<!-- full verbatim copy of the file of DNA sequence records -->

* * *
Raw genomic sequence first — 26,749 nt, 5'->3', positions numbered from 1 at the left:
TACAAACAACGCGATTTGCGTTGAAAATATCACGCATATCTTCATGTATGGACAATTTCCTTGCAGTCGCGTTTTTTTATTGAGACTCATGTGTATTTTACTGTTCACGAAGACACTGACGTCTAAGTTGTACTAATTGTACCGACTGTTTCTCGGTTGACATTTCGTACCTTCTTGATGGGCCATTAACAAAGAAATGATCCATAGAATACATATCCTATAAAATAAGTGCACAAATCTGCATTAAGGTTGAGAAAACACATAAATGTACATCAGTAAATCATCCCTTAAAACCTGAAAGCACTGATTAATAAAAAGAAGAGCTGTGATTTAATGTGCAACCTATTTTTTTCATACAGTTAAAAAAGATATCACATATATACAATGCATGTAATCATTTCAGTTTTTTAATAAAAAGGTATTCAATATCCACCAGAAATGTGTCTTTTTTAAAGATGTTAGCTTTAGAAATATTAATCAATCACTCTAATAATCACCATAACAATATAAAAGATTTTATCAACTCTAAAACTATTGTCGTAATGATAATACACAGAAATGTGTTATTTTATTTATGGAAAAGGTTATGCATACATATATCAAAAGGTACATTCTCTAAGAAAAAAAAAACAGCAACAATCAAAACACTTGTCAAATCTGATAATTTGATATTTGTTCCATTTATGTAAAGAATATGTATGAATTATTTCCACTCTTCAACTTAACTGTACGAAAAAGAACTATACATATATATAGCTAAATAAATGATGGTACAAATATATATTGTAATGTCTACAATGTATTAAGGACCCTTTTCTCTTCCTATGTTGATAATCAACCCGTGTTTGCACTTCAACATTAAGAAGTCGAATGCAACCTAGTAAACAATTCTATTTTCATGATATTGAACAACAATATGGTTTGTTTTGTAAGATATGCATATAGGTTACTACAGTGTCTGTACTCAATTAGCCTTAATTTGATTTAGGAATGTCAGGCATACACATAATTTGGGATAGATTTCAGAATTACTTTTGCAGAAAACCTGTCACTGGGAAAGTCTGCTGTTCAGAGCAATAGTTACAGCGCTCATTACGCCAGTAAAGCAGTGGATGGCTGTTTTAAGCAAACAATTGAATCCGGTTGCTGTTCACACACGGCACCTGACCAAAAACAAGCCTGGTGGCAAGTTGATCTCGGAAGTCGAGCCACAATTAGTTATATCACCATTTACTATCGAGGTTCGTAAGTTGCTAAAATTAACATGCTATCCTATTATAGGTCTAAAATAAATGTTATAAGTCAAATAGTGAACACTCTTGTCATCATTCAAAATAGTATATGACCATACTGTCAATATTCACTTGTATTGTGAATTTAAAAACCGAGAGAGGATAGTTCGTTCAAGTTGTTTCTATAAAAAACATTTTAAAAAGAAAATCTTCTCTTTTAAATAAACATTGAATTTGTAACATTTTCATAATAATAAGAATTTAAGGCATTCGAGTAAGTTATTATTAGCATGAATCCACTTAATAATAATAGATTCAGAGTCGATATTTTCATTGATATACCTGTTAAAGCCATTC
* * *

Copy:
Raw genomic sequence first — 26,749 nt, 5'->3', positions numbered from 1 at the left:
TACAAACAACGCGATTTGCGTTGAAAATATCACGCATATCTTCATGTATGGACAATTTCCTTGCAGTCGCGTTTTTTTATTGAGACTCATGTGTATTTTACTGTTCACGAAGACACTGACGTCTAAGTTGTACTAATTGTACCGACTGTTTCTCGGTTGACATTTCGTACCTTCTTGATGGGCCATTAACAAAGAAATGATCCATAGAATACATATCCTATAAAATAAGTGCACAAATCTGCATTAAGGTTGAGAAAACACATAAATGTACATCAGTAAATCATCCCTTAAAACCTGAAAGCACTGATTAATAAAAAGAAGAGCTGTGATTTAATGTGCAACCTATTTTTTTCATACAGTTAAAAAAGATATCACATATATACAATGCATGTAATCATTTCAGTTTTTTAATAAAAAGGTATTCAATATCCACCAGAAATGTGTCTTTTTTAAAGATGTTAGCTTTAGAAATATTAATCAATCACTCTAATAATCACCATAACAATATAAAAGATTTTATCAACTCTAAAACTATTGTCGTAATGATAATACACAGAAATGTGTTATTTTATTTATGGAAAAGGTTATGCATACATATATCAAAAGGTACATTCTCTAAGAAAAAAAAAACAGCAACAATCAAAACACTTGTCAAATCTGATAATTTGATATTTGTTCCATTTATGTAAAGAATATGTATGAATTATTTCCACTCTTCAACTTAACTGTACGAAAAAGAACTATACATATATATAGCTAAATAAATGATGGTACAAATATATATTGTAATGTCTACAATGTATTAAGGACCCTTTTCTCTTCCTATGTTGATAATCAACCCGTGTTTGCACTTCAACATTAAGAAGTCGAATGCAACCTAGTAAACAATTCTATTTTCATGATATTGAACAACAATATGGTTTGTTTTGTAAGATATGCATATAGGTTACTACAGTGTCTGTACTCAATTAGCCTTAATTTGATTTAGGAATGTCAGGCATACACATAATTTGGGATAGATTTCAGAATTACTTTTGCAGAAAACCTGTCACTGGGAAAGTCTGCTGTTCAGAGCAATAGTTACAGCGCTCATTACGCCAGTAAAGCAGTGGATGGCTGTTTTAAGCAAACAATTGAATCCGGTTGCTGTTCACACACGGCACCTGACCAAAAACAAGCCTGGTGGCAAGTTGATCTCGGAAGTCGAGCCACAATTAGTTATATCACCATTTACTATCGAGGTTCGTAAGTTGCTAAAATTAACATGCTATCCTATTATAGGTCTAAAATAAATGTTATAAGTCAAATAGTGAACACTCTTGTCATCATTCAAAATAGTATATGACCATACTGTCAATATTCACTTGTATTGTGAATTTAAAAACCGAGAGAGGATAGTTCGTTCAAGTTGTTTCTATAAAAAACATTTTAAAAAGAAAATCTTCTCTTTTAAATAAACATTGAATTTGTAACATTTTCATAATAATAAGAATTTAAGGCATTCGAGTAAGTTATTATTAGCATGAATCCACTTAATAATAATAGATTCAGAGTCGATATTTTCATTGATATACCTGTTAAAGCCATTC